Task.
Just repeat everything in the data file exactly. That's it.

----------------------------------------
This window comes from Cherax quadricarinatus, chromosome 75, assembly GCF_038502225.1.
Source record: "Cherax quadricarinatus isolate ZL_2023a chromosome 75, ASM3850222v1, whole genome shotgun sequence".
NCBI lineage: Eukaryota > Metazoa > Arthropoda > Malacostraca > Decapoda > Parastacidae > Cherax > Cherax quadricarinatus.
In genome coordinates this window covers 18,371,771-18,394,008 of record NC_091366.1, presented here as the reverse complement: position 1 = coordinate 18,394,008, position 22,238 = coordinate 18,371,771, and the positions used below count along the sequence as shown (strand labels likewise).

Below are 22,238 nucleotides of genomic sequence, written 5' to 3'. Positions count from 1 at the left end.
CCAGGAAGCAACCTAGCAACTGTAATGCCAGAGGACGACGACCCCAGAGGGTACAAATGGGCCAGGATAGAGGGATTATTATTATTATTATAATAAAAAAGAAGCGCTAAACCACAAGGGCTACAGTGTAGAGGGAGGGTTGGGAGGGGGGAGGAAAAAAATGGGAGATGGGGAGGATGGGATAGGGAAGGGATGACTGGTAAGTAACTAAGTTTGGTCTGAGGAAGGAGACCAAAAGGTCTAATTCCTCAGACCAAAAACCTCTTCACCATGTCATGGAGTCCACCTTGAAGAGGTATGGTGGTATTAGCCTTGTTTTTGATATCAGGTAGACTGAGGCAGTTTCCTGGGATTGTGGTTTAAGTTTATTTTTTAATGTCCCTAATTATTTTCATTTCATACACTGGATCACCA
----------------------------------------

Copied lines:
This window comes from Cherax quadricarinatus, chromosome 75, assembly GCF_038502225.1.
Source record: "Cherax quadricarinatus isolate ZL_2023a chromosome 75, ASM3850222v1, whole genome shotgun sequence".
NCBI lineage: Eukaryota > Metazoa > Arthropoda > Malacostraca > Decapoda > Parastacidae > Cherax > Cherax quadricarinatus.
In genome coordinates this window covers 18,371,771-18,394,008 of record NC_091366.1, presented here as the reverse complement: position 1 = coordinate 18,394,008, position 22,238 = coordinate 18,371,771, and the positions used below count along the sequence as shown (strand labels likewise).

Below are 22,238 nucleotides of genomic sequence, written 5' to 3'. Positions count from 1 at the left end.
CCAGGAAGCAACCTAGCAACTGTAATGCCAGAGGACGACGACCCCAGAGGGTACAAATGGGCCAGGATAGAGGGATTATTATTATTATTATAATAAAAAAGAAGCGCTAAACCACAAGGGCTACAGTGTAGAGGGAGGGTTGGGAGGGGGGAGGAAAAAAATGGGAGATGGGGAGGATGGGATAGGGAAGGGATGACTGGTAAGTAACTAAGTTTGGTCTGAGGAAGGAGACCAAAAGGTCTAATTCCTCAGACCAAAAACCTCTTCACCATGTCATGGAGTCCACCTTGAAGAGGTATGGTGGTATTAGCCTTGTTTTTGATATCAGGTAGACTGAGGCAGTTTCCTGGGATTGTGGTTTAAGTTTATTTTTTAATGTCCCTAATTATTTTCATTTCATACACTGGATCACCA